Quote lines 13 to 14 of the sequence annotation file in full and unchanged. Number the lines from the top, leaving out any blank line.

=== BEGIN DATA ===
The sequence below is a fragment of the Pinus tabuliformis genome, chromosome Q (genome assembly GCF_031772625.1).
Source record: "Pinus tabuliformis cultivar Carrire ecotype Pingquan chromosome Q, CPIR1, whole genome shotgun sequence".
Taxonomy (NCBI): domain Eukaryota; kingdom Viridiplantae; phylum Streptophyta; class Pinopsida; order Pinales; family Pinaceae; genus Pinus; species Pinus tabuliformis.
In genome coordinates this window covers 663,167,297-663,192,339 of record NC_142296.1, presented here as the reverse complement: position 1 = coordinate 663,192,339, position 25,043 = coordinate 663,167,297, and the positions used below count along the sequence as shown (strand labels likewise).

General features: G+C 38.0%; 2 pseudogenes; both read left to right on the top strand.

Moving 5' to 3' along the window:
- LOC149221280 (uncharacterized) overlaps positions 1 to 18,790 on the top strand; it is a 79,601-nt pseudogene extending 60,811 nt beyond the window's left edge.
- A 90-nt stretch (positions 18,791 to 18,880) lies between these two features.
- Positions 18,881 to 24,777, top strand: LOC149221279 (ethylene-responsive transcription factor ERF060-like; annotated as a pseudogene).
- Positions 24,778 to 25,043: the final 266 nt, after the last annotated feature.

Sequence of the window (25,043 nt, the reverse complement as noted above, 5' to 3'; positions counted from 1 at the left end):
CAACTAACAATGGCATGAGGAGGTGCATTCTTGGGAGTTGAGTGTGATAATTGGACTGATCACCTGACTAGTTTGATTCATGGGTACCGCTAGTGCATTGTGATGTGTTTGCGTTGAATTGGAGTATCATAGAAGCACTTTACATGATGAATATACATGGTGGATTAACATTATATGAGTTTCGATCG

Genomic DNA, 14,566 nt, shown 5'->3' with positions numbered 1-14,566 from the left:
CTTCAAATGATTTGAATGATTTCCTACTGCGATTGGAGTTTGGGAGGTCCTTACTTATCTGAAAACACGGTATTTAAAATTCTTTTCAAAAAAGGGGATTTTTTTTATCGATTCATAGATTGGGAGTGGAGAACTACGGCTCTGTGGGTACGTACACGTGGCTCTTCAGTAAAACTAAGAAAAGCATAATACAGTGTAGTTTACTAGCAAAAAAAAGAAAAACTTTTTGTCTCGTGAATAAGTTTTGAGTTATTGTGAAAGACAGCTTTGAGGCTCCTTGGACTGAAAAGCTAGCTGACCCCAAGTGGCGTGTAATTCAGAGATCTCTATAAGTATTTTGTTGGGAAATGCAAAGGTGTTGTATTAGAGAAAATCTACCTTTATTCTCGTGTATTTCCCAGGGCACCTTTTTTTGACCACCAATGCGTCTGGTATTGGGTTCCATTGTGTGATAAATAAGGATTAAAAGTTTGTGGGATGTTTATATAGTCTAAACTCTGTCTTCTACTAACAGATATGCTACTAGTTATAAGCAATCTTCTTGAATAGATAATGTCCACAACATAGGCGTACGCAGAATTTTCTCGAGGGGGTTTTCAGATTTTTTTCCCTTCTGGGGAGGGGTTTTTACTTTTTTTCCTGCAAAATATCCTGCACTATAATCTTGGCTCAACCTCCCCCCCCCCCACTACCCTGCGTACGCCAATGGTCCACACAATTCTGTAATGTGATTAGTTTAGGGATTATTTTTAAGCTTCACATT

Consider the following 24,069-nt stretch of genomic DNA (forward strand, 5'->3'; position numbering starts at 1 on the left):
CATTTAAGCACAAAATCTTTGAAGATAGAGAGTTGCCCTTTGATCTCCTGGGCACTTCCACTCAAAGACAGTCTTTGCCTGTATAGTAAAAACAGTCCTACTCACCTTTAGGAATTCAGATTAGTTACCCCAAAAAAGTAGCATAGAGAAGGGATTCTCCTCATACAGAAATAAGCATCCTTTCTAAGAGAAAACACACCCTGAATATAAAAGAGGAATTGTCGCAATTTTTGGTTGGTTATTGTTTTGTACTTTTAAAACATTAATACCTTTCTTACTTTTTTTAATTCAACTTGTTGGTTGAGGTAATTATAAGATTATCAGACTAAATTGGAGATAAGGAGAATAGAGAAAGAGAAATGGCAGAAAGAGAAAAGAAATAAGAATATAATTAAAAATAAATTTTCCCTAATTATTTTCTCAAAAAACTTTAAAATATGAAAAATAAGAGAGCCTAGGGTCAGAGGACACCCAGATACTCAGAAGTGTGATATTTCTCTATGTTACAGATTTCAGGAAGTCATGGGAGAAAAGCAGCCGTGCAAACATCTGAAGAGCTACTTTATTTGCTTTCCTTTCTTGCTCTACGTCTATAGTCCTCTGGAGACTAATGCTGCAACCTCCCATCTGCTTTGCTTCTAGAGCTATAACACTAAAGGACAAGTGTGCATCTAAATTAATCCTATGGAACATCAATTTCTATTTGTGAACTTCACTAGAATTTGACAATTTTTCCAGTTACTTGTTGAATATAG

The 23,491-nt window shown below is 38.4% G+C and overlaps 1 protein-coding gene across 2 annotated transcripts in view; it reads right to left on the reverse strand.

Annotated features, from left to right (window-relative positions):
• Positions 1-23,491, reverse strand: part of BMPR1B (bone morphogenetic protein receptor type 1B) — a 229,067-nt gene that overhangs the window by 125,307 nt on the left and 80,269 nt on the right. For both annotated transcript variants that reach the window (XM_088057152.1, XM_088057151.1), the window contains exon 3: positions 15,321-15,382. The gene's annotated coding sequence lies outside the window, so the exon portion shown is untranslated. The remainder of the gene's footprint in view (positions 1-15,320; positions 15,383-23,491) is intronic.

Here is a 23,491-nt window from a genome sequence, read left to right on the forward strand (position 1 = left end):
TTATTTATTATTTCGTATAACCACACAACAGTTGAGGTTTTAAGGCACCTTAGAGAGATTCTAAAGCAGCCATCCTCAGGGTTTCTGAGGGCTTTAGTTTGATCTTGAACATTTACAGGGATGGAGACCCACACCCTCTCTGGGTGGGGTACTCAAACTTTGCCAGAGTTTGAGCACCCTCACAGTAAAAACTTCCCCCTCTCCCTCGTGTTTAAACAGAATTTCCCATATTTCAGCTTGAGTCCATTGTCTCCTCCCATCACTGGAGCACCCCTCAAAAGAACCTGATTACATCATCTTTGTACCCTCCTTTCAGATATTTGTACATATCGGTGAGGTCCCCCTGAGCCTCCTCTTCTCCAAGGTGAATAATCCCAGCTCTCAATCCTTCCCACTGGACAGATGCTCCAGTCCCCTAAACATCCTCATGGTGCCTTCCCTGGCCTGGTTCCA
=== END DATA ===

Genomic DNA, 14,566 nt, shown 5'->3' with positions numbered 1-14,566 from the left:
CTTCAAATGATTTGAATGATTTCCTACTGCGATTGGAGTTTGGGAGGTCCTTACTTATCTGAAAACACGGTATTTAAAATTCTTTTCAAAAAAGGGGATTTTTTTTATCGATTCATAGATTGGGAGTGGAGAACTACGGCTCTGTGGGTACGTACACGTGGCTCTTCAGTAAAACTAAGAAAAGCATAATACAGTGTAGTTTACTAGCAAAAAAAAGAAAAACTTTTTGTCTCGTGAATAAGTTTTGAGTTATTGTGAAAGACAGCTTTGAGGCTCCTTGGACTGAAAAGCTAGCTGACCCCAAGTGGCGTGTAATTCAGAGATCTCTATAAGTATTTTGTTGGGAAATGCAAAGGTGTTGTATTAGAGAAAATCTACCTTTATTCTCGTGTATTTCCCAGGGCACCTTTTTTTGACCACCAATGCGTCTGGTATTGGGTTCCATTGTGTGATAAATAAGGATTAAAAGTTTGTGGGATGTTTATATAGTCTAAACTCTGTCTTCTACTAACAGATATGCTACTAGTTATAAGCAATCTTCTTGAATAGATAATGTCCACAACATAGGCGTACGCAGAATTTTCTCGAGGGGGTTTTCAGATTTTTTTCCCTTCTGGGGAGGGGTTTTTACTTTTTTTCCTGCAAAATATCCTGCACTATAATCTTGGCTCAACCTCCCCCCCCCCCACTACCCTGCGTACGCCAATGGTCCACACAATTCTGTAATGTGATTAGTTTAGGGATTATTTTTAAGCTTCACATT